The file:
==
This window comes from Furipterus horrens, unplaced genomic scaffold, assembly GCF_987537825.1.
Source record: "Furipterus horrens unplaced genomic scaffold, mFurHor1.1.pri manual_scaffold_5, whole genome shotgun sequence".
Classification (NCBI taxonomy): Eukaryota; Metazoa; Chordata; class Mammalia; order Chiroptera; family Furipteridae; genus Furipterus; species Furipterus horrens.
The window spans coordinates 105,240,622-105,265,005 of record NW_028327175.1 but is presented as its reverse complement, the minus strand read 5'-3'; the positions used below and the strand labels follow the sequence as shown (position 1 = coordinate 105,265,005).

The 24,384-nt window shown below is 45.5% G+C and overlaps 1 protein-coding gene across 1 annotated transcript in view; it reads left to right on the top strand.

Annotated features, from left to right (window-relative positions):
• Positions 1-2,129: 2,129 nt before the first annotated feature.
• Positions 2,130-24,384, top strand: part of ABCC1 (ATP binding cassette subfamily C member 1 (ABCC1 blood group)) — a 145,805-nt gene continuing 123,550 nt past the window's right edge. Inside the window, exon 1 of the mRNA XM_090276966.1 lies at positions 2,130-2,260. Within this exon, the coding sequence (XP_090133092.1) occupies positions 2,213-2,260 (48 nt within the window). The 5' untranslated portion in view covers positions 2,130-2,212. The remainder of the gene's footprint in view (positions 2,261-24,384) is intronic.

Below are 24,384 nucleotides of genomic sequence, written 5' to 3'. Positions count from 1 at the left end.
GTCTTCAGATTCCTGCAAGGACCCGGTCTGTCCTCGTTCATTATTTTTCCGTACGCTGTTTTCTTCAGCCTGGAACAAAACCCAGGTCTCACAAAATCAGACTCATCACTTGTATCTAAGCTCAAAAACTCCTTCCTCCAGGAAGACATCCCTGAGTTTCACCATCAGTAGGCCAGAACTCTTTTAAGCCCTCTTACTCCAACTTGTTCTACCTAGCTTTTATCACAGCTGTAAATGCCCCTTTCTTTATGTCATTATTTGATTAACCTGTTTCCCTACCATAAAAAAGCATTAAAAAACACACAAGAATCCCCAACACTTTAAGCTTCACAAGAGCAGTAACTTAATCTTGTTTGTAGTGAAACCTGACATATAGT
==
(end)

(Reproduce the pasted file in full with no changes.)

This window comes from Furipterus horrens, unplaced genomic scaffold, assembly GCF_987537825.1.
Source record: "Furipterus horrens unplaced genomic scaffold, mFurHor1.1.pri manual_scaffold_5, whole genome shotgun sequence".
Classification (NCBI taxonomy): Eukaryota; Metazoa; Chordata; class Mammalia; order Chiroptera; family Furipteridae; genus Furipterus; species Furipterus horrens.
The window spans coordinates 105,240,622-105,265,005 of record NW_028327175.1 but is presented as its reverse complement, the minus strand read 5'-3'; the positions used below and the strand labels follow the sequence as shown (position 1 = coordinate 105,265,005).

The 24,384-nt window shown below is 45.5% G+C and overlaps 1 protein-coding gene across 1 annotated transcript in view; it reads left to right on the top strand.

Annotated features, from left to right (window-relative positions):
• Positions 1-2,129: 2,129 nt before the first annotated feature.
• Positions 2,130-24,384, top strand: part of ABCC1 (ATP binding cassette subfamily C member 1 (ABCC1 blood group)) — a 145,805-nt gene continuing 123,550 nt past the window's right edge. Inside the window, exon 1 of the mRNA XM_090276966.1 lies at positions 2,130-2,260. Within this exon, the coding sequence (XP_090133092.1) occupies positions 2,213-2,260 (48 nt within the window). The 5' untranslated portion in view covers positions 2,130-2,212. The remainder of the gene's footprint in view (positions 2,261-24,384) is intronic.

Below are 24,384 nucleotides of genomic sequence, written 5' to 3'. Positions count from 1 at the left end.
GTCTTCAGATTCCTGCAAGGACCCGGTCTGTCCTCGTTCATTATTTTTCCGTACGCTGTTTTCTTCAGCCTGGAACAAAACCCAGGTCTCACAAAATCAGACTCATCACTTGTATCTAAGCTCAAAAACTCCTTCCTCCAGGAAGACATCCCTGAGTTTCACCATCAGTAGGCCAGAACTCTTTTAAGCCCTCTTACTCCAACTTGTTCTACCTAGCTTTTATCACAGCTGTAAATGCCCCTTTCTTTATGTCATTATTTGATTAACCTGTTTCCCTACCATAAAAAAGCATTAAAAAACACACAAGAATCCCCAACACTTTAAGCTTCACAAGAGCAGTAACTTAATCTTGTTTGTAGTGAAACCTGACATATAGT